SAN FRANCISCO — The California State University faculty union announced plans Wednesday to hold one-day strikes at two CSU campuses to protest the administration's decision to withhold negotiated pay raises.

The California Faculty Association told The Associated Press that professors, lecturers, coaches, librarians and counselors will strike Nov. 17 at the East Bay and Dominguez Hills campuses.

Faculty members also plan to conduct informational picketing at all 23 Cal State campuses on Nov. 8 or 9, said CFA President Lillian Taiz.

The faculty union decided on the job actions after Chancellor Charles Reed decided not to pay any of the salary increases negotiated for the 2008-2009 and 2009-2010 academic years, Taiz said.

The CSU system rescinded the raises after the state cut higher education funding, but a state-appointed fact finding panel recently recommended the university should provide some of the raises.

The faculty union is currently in negotiations for a new contract and isn't satisfied with the administration's proposals, which could lead to pay cuts over the next few years, she said.

Cal State faculty members are also upset over the administration's decisions to dramatically raise student tuition and increase the salaries of some executives, Taiz said.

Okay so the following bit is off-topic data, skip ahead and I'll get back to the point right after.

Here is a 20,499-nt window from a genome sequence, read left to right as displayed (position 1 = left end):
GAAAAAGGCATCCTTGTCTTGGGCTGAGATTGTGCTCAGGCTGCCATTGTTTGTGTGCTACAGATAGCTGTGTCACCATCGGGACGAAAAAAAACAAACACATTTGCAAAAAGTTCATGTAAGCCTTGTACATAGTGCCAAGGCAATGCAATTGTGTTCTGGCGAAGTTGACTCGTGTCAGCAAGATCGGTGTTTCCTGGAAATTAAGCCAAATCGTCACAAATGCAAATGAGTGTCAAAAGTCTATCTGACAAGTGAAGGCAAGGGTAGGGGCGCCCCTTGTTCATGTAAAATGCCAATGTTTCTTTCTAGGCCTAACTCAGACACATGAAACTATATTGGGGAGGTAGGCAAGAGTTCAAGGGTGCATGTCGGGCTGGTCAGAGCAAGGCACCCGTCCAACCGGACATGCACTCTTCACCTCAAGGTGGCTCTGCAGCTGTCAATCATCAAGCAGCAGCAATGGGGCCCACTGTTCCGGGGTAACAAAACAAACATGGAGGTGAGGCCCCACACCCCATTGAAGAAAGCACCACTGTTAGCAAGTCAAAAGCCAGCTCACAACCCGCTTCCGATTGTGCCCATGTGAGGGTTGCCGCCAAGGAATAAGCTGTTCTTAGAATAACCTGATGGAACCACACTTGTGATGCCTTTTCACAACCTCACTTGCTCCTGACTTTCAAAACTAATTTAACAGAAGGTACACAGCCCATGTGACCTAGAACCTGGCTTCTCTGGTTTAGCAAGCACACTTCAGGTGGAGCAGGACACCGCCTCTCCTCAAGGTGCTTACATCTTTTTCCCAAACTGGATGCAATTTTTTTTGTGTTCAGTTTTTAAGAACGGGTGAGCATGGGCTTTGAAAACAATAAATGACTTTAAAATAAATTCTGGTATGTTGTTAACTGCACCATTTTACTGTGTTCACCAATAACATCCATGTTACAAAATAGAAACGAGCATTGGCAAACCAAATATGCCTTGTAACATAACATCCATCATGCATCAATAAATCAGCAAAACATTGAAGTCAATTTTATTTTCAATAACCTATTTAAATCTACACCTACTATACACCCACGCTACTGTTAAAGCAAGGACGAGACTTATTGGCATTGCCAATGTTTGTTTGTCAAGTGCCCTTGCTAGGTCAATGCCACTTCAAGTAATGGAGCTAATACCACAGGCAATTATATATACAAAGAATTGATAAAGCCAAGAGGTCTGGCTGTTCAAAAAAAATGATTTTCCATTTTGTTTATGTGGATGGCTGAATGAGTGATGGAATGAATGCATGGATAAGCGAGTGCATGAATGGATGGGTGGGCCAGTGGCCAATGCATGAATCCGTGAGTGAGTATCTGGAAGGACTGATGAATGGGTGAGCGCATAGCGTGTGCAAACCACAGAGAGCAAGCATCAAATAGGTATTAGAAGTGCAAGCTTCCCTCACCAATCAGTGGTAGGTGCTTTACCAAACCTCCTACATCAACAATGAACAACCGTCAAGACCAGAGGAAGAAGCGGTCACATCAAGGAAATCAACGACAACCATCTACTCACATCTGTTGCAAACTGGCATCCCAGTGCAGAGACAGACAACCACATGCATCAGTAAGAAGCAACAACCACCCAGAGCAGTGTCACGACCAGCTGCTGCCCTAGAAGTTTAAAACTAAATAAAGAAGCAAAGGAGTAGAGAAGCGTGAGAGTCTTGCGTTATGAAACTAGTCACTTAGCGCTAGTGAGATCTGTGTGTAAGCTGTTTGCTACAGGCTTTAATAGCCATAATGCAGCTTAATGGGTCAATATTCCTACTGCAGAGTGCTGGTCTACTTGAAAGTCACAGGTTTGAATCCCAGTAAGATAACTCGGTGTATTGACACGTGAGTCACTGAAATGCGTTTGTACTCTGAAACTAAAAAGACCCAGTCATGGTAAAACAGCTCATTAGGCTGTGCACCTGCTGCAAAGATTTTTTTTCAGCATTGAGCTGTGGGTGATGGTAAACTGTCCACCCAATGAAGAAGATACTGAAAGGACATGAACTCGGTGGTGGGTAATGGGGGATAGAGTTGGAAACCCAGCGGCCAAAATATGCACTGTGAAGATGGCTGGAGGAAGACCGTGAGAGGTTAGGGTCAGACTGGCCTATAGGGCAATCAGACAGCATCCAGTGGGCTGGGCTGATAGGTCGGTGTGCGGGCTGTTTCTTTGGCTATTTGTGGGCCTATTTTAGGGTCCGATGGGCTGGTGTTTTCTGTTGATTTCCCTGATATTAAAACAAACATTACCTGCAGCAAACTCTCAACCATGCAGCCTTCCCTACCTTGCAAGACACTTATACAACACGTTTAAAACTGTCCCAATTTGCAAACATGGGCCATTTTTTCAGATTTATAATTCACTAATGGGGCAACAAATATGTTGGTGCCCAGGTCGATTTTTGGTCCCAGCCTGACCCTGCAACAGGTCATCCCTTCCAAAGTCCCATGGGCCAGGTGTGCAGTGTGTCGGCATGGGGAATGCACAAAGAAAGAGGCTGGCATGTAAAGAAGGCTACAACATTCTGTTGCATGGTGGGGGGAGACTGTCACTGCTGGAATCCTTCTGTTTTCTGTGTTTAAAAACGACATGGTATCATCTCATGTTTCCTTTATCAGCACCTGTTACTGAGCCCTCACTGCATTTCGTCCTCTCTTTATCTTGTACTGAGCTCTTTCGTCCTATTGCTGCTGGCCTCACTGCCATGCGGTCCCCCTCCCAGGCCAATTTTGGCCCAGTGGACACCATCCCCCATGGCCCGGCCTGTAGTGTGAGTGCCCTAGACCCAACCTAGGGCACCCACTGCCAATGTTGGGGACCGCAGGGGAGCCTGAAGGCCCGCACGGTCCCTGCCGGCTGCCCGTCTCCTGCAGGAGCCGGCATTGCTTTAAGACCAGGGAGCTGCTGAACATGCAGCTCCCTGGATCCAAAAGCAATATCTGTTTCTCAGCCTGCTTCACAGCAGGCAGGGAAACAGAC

"We have a responsibility to take action to preserve our profession and to protect our students," Taiz said. "It is simply not possible to predict what kind of university this will become if there is not a dramatic change in course."

CSU spokesman Mike Uhlenkamp said it would be inappropriate to give salary increases to faculty members "during one during one of the worst fiscal periods the state has faced."

The salary increases would have come at the same time CSU's budget was slashed by almost $600 million and the university was forced to furlough staff to preserve jobs, Uhlenkamp said.

Over the past three years, the cash-strapped state has sharply reduced funding to California's public colleges and universities, which has led to steep tuition hikes, course cutbacks, staff layoffs and reduced student enrollment.